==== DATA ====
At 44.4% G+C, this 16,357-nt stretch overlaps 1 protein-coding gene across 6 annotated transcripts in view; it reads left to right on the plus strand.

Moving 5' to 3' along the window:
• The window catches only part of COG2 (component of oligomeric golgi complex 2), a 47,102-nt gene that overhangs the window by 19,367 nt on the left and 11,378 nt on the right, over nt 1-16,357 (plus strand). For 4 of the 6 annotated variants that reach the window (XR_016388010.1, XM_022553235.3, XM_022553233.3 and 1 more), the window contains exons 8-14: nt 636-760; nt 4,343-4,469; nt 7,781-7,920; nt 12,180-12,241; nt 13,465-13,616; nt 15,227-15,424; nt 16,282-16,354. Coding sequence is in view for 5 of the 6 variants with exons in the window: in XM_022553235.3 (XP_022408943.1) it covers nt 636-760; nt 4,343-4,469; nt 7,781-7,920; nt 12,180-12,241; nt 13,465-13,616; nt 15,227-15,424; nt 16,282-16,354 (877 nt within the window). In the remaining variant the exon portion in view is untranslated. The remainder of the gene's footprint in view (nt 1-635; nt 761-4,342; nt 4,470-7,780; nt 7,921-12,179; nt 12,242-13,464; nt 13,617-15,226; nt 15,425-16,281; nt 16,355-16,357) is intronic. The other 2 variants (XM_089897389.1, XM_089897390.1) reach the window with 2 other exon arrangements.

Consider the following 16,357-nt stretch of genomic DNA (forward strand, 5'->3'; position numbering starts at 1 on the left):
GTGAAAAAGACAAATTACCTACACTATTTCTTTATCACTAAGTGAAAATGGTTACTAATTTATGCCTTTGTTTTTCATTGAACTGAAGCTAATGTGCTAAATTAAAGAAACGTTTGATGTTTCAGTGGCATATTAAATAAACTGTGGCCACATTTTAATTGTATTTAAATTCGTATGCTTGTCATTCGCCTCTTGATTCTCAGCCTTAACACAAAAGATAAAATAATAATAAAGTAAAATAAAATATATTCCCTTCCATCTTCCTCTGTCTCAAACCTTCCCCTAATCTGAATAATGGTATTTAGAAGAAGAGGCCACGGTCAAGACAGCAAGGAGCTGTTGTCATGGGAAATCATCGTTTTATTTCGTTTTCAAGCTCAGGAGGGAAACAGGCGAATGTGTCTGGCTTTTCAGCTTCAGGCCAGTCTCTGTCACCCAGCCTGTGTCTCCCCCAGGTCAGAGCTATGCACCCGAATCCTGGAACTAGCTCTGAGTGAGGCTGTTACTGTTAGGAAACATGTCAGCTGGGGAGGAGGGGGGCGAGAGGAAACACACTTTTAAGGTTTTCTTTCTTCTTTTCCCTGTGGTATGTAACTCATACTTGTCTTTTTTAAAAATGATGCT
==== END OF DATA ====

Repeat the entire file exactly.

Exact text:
At 44.4% G+C, this 16,357-nt stretch overlaps 1 protein-coding gene across 6 annotated transcripts in view; it reads left to right on the plus strand.

Moving 5' to 3' along the window:
• The window catches only part of COG2 (component of oligomeric golgi complex 2), a 47,102-nt gene that overhangs the window by 19,367 nt on the left and 11,378 nt on the right, over nt 1-16,357 (plus strand). For 4 of the 6 annotated variants that reach the window (XR_016388010.1, XM_022553235.3, XM_022553233.3 and 1 more), the window contains exons 8-14: nt 636-760; nt 4,343-4,469; nt 7,781-7,920; nt 12,180-12,241; nt 13,465-13,616; nt 15,227-15,424; nt 16,282-16,354. Coding sequence is in view for 5 of the 6 variants with exons in the window: in XM_022553235.3 (XP_022408943.1) it covers nt 636-760; nt 4,343-4,469; nt 7,781-7,920; nt 12,180-12,241; nt 13,465-13,616; nt 15,227-15,424; nt 16,282-16,354 (877 nt within the window). In the remaining variant the exon portion in view is untranslated. The remainder of the gene's footprint in view (nt 1-635; nt 761-4,342; nt 4,470-7,780; nt 7,921-12,179; nt 12,242-13,464; nt 13,617-15,226; nt 15,425-16,281; nt 16,355-16,357) is intronic. The other 2 variants (XM_089897389.1, XM_089897390.1) reach the window with 2 other exon arrangements.

Consider the following 16,357-nt stretch of genomic DNA (forward strand, 5'->3'; position numbering starts at 1 on the left):
GTGAAAAAGACAAATTACCTACACTATTTCTTTATCACTAAGTGAAAATGGTTACTAATTTATGCCTTTGTTTTTCATTGAACTGAAGCTAATGTGCTAAATTAAAGAAACGTTTGATGTTTCAGTGGCATATTAAATAAACTGTGGCCACATTTTAATTGTATTTAAATTCGTATGCTTGTCATTCGCCTCTTGATTCTCAGCCTTAACACAAAAGATAAAATAATAATAAAGTAAAATAAAATATATTCCCTTCCATCTTCCTCTGTCTCAAACCTTCCCCTAATCTGAATAATGGTATTTAGAAGAAGAGGCCACGGTCAAGACAGCAAGGAGCTGTTGTCATGGGAAATCATCGTTTTATTTCGTTTTCAAGCTCAGGAGGGAAACAGGCGAATGTGTCTGGCTTTTCAGCTTCAGGCCAGTCTCTGTCACCCAGCCTGTGTCTCCCCCAGGTCAGAGCTATGCACCCGAATCCTGGAACTAGCTCTGAGTGAGGCTGTTACTGTTAGGAAACATGTCAGCTGGGGAGGAGGGGGGCGAGAGGAAACACACTTTTAAGGTTTTCTTTCTTCTTTTCCCTGTGGTATGTAACTCATACTTGTCTTTTTTAAAAATGATGCT